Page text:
Planting in a Container
Japanese Maples make lovely trees to grow in pots or planter boxes, since their root-system is not large and they will live well for many years in a large pot. Make sure the container you choose has drainage holes, this is vital. Use a soil for outdoor planters from your local garden center and make sure your container is large enough for there to be soil beneath and around the root-ball. Water the container thoroughly after planting and then whenever it starts to become a little dry on the top layer. Apply a tree fertilizer each spring. Leave your tree outdoors in the winter; it needs a period of cold weather. If you live in the coldest zone recommended for your tree it is a good idea to bury the pot in a corner of your garden for the winter to protect the roots from becoming too cold.
Normally staking is not necessary. Modern arborists prefer to let the wind strengthen the tree, and stakes often cause breakage of the upper part of your tree.
If you have a weeping variety of Japanese Maple, you can use a stake to make it taller if you wish by attaching a branch to a stake and leading it upwards. This branch will produce weeping side branches and develop into a taller tree. You can even train two or three branches in this way.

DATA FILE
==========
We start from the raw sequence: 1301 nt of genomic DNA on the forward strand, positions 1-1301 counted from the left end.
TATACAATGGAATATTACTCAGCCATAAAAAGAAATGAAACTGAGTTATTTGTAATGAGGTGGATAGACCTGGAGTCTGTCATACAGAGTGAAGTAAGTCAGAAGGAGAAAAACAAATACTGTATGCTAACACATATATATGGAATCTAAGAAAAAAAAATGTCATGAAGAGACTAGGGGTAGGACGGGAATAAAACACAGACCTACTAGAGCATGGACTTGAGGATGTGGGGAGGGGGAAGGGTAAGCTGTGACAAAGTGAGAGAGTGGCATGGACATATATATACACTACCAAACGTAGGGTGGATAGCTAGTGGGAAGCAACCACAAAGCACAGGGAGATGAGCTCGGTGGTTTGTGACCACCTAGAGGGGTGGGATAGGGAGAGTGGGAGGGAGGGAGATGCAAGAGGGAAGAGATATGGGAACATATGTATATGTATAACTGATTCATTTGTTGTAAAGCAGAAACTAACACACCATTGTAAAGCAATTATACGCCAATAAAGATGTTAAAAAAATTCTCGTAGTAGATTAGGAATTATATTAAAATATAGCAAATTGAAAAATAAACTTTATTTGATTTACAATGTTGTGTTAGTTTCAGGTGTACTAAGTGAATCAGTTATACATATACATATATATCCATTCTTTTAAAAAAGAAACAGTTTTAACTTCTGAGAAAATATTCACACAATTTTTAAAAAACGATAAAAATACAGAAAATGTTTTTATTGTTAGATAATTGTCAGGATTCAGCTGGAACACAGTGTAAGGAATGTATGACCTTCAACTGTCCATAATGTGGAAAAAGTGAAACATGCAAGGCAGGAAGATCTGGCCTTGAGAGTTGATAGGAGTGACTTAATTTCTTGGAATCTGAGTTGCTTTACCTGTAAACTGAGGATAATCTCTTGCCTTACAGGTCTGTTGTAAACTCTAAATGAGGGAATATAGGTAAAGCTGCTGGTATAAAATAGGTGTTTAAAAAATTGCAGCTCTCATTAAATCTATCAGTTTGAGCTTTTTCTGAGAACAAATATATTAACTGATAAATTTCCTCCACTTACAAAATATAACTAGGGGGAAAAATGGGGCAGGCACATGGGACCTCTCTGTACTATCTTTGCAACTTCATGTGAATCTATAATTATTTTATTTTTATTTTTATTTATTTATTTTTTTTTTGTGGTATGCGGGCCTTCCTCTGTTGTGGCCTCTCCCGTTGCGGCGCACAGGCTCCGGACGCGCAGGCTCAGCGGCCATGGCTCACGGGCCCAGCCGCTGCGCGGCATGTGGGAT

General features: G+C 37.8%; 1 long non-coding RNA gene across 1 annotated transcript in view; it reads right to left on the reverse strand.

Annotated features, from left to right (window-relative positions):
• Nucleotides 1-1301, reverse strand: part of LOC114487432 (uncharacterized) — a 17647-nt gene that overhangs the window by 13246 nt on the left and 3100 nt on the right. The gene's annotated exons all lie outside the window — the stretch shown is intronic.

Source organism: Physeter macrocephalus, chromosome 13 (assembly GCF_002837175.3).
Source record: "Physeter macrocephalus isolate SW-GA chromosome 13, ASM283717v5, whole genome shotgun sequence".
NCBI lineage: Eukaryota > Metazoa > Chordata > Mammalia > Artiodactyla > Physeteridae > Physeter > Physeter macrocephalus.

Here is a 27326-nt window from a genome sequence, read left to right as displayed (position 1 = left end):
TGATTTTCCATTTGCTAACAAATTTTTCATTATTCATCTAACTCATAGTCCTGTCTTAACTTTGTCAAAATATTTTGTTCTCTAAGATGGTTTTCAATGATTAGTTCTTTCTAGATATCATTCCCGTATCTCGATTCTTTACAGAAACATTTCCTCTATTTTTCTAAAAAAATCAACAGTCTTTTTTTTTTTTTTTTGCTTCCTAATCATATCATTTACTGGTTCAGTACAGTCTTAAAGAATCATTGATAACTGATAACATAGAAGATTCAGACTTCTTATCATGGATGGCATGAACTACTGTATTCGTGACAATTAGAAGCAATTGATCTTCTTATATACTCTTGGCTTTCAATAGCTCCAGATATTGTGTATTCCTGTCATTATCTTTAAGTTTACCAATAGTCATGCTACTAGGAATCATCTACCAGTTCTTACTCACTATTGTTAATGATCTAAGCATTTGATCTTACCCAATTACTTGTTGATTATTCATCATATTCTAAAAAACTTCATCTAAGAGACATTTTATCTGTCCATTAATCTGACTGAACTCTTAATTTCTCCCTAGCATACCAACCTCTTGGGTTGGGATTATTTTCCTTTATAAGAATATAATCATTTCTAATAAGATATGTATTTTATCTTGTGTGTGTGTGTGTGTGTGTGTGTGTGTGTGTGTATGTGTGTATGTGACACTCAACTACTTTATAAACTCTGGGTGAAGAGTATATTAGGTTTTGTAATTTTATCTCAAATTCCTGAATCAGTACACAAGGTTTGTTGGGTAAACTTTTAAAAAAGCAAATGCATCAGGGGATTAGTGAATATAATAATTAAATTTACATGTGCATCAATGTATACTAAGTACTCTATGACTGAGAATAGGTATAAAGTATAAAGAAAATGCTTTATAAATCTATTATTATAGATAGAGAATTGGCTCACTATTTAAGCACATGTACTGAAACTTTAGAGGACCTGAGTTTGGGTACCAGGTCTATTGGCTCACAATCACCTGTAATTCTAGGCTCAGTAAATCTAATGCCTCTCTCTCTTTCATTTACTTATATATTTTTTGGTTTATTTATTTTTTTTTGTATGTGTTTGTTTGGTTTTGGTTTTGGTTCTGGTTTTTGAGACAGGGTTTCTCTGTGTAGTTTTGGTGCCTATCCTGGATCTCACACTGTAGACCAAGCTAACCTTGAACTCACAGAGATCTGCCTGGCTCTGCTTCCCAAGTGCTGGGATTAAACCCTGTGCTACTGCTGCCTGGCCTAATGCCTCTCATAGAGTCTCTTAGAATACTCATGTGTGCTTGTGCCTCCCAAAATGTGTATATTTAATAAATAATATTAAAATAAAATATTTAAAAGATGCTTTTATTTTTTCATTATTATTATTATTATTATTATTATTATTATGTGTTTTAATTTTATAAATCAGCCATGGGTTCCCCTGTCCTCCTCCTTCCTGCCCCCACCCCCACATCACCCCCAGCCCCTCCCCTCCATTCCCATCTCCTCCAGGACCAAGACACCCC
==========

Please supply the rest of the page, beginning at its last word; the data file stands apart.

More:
Follow-up Care of the Tree
Until your tree is established and has spread out its roots, it will need regular watering. How often depends on the weather, but a good, slow soaking twice a week is usually best, or three times a week if the weather is hot. Soak the whole area around the tree, not just up against the trunk.
Replace the mulch over the roots each spring and never let your tree become completely dry or the leaves will burn. The only trimming necessary is to remove any small twigs that may die as your tree grows and develops.
So that is it. Your new Japanese Maple is set for a great life and will reward you with greater and greater beauty every year as it develops into a perfect specimen. A little care really pays off.